Planets form early and easily in baby solar systems
Before cameras and photography existed, you would never know how you looked just after you were born. The only way would be to go to a nursery, take a close look at newborn babies, and assume that you started out more or less the same.
Astronomers face a similar problem when they try to figure out how our solar system formed, 4.6 billion years ago. Back then, there was no one around to take pictures, so there are no photos available. But of course, you can take a look at other baby solar systems, to learn more about the way planets form.
This is exactly what a large international team of astronomers has done. Using ALMA, they have studied twenty nearby baby solar systems up close and personal. And they have learned a lot of new things.
We already knew that planets form in flattened disks around newborn stars. In these ‘proto-planetary disks’, particles of dust or ice clump together, to form larger and larger objects. The end result is a small number of full-fledged planets, orbiting the central star.
ALMA picks up the millimeter waves from warm dust particles. Thus, astronomers can map the distribution of dust in the young proto-planetary disks. They found that the dust isn’t distributed evenly. Instead, each and every disk has bright rings, with more dust than average, and dark gaps, with less dust.
The rings and gaps are probably created by the gravity of large planets that are already forming. But some of the stars studied by ALMA are less than a million years old. No one had expected that massive planets would form so quickly after the birth of a star.
The new ALMA images also explain a mystery about the birth of small, rocky planets. In fact, no one understood how planets like our own Earth could grow from small dust particles. The reason is that a proto-planetary disk also contains a lot of gas. Friction with the gas would slow down the tiny dust particles. As a result, you would expect them to fall into the star before they can clump together into larger pebbles.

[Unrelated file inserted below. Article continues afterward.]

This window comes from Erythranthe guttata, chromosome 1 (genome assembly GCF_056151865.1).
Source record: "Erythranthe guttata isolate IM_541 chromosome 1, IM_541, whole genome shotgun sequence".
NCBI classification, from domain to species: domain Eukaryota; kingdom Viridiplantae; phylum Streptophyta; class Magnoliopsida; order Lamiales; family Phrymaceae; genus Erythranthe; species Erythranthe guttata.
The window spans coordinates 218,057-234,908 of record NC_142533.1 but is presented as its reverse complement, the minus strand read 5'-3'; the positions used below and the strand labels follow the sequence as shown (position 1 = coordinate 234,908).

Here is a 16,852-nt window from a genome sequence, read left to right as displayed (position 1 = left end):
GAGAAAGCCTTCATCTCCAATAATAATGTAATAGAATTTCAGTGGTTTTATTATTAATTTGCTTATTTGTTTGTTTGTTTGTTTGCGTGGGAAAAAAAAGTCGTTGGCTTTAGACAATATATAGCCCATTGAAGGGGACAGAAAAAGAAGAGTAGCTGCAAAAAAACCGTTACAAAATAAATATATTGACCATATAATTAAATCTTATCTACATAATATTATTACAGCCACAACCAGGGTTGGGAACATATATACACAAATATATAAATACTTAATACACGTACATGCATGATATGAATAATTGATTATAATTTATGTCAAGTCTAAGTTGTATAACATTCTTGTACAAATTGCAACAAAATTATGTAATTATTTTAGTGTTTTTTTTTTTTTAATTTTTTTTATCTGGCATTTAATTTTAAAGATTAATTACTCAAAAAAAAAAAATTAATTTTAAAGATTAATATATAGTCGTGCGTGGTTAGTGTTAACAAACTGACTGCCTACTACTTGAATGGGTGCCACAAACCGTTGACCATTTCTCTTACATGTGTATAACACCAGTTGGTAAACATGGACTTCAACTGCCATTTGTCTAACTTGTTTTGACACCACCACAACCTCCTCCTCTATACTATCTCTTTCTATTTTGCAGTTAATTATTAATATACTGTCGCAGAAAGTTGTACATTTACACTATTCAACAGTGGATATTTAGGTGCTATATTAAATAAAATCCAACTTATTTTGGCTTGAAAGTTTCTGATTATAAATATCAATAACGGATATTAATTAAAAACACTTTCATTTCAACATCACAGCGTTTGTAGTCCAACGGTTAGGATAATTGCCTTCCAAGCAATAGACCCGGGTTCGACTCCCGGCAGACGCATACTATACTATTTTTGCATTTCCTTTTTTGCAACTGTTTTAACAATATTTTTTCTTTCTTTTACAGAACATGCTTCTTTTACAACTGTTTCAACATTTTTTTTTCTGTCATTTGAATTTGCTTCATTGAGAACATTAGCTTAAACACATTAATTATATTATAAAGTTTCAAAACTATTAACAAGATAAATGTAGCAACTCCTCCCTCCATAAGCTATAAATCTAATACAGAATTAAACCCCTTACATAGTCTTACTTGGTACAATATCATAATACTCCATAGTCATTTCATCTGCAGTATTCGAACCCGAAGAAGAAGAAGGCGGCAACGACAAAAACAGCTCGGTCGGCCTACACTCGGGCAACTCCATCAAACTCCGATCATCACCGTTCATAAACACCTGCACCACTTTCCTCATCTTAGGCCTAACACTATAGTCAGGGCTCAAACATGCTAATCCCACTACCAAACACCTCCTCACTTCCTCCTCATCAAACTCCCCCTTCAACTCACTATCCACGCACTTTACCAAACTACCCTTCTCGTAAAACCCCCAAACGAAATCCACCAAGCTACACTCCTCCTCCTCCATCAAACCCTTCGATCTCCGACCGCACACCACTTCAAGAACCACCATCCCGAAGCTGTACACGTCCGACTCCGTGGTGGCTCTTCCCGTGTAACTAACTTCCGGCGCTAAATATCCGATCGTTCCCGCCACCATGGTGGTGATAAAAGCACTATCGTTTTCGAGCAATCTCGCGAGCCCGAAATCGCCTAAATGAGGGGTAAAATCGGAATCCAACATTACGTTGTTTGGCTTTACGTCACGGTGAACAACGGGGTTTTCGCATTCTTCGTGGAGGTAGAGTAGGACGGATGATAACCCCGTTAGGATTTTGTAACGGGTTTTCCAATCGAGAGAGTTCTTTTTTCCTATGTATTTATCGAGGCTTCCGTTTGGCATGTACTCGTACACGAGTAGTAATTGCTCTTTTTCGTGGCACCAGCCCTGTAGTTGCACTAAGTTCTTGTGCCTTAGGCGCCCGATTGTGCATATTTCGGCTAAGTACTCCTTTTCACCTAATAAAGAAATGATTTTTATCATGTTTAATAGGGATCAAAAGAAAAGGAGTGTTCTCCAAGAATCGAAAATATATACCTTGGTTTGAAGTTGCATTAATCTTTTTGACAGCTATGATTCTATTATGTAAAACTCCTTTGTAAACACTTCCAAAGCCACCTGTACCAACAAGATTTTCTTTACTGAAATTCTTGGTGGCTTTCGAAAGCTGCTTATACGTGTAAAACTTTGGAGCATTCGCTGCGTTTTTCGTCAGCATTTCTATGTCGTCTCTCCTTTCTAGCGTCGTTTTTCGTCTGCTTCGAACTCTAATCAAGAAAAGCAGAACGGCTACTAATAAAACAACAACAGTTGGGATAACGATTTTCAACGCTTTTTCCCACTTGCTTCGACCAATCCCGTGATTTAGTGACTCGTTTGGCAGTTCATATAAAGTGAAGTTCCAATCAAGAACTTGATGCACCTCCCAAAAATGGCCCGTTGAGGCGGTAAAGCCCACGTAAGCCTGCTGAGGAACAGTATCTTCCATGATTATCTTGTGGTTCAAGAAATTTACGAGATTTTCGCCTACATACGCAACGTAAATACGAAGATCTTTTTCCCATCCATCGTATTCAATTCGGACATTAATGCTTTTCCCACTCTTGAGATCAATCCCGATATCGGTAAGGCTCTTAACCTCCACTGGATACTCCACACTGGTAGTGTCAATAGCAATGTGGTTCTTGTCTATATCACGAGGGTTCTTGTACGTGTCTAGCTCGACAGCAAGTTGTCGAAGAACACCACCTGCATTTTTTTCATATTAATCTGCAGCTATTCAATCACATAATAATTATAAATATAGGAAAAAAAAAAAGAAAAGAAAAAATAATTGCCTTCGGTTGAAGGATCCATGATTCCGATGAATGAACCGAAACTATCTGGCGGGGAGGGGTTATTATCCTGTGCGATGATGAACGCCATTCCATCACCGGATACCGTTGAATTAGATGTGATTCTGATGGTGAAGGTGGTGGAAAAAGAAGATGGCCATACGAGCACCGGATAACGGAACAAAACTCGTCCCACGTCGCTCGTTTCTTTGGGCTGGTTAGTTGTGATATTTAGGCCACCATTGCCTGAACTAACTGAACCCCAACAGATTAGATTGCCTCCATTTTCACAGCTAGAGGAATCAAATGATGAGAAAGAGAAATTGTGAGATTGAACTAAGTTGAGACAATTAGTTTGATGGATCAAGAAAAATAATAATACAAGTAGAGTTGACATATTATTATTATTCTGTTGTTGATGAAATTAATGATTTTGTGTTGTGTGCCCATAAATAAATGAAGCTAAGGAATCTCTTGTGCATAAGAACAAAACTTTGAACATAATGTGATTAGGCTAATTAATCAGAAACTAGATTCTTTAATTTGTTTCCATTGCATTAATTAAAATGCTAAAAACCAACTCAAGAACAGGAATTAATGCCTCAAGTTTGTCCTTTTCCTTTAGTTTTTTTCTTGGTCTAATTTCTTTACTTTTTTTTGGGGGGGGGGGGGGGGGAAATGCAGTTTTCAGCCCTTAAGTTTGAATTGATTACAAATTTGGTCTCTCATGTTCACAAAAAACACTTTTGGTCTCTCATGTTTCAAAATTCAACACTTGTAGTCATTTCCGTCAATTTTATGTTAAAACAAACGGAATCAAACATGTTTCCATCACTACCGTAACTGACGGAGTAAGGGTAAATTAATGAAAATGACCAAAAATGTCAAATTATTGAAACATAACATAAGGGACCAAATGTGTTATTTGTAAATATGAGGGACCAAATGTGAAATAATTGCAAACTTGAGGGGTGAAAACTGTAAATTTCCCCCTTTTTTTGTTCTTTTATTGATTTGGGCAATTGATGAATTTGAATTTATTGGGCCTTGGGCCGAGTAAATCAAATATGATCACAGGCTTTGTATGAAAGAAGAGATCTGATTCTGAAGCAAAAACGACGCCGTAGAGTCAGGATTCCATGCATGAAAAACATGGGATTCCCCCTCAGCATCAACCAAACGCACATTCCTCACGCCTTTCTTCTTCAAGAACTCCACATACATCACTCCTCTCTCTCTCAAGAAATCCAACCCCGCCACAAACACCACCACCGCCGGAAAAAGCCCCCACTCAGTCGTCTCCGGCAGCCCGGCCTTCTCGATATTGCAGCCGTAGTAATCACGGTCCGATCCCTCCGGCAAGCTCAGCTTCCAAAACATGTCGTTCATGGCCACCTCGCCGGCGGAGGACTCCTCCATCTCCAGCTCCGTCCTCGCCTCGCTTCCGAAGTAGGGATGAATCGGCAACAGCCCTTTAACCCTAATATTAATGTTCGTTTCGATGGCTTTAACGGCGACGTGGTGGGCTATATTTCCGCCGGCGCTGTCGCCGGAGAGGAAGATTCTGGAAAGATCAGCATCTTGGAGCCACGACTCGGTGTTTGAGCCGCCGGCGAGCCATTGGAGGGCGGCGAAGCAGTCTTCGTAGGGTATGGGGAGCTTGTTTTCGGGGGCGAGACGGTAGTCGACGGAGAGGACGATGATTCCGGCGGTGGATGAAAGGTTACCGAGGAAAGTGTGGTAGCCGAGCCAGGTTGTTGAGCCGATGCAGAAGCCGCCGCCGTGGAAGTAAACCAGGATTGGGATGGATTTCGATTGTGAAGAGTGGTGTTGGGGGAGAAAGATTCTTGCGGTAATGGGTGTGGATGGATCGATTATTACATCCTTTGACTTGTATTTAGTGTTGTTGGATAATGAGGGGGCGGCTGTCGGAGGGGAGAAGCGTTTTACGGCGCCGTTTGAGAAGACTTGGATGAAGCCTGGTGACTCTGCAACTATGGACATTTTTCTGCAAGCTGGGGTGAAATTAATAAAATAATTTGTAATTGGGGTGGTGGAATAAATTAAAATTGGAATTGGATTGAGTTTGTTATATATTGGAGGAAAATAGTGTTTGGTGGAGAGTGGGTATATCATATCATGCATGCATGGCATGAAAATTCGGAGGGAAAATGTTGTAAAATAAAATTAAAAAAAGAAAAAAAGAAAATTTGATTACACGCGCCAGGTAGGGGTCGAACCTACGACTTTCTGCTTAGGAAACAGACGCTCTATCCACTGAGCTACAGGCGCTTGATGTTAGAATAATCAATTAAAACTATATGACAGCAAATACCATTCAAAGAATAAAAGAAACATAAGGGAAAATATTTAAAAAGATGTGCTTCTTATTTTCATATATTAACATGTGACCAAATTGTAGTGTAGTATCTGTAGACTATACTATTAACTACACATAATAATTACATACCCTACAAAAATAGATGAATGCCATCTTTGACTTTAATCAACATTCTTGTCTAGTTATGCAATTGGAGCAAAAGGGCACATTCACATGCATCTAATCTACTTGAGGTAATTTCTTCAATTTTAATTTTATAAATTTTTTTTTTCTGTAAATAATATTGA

But in the rings that ALMA has discovered, the dust particles are more tightly packed. They can drift together in so-called ‘dust traps’, where they are less susceptible to gas drag. Thus, they can easily grow into larger and larger structures.
Some of the protoplanetary disks that were studied by ALMA also exhibit curved arcs or spiral-like structures. No one knows exactly how they are formed. But the twenty new images will certainly help astronomers to better understand the origin of our own solar system.
The proto-planetary disks that ALMA has observed, are all relatively large and nearby – at most a few hundred light-years away. They are all very young; some are no more than a million years old. The dust particles in the disks emit millimeter radiation that can be detected by ALMA. By placing the 66 ALMA dishes as far apart from each other as possible, astronomers were able to see a lot of detail in the disks, like bright rings and dark gaps. The observations were part of a large observing program, called the Disk Substructures at High Angular Resolution Project (DSHARP).
The ALMA project to observe a large number of protoplanetary disks was led by four astronomers: Sean Andrews of the Harvard-Smithsonian Center for Astrophysics (USA), Andrea Isealla of Rice University (USA), Laura Pérez of the University of Chile, and Cornelis Dullemond of Heidelberg University (Germany). Together with their colleagues, Sean, Andrea, Laura and Cornelis have published no less than ten articles about the project results in Astrophysical Journal Letters.Check this in ALMA site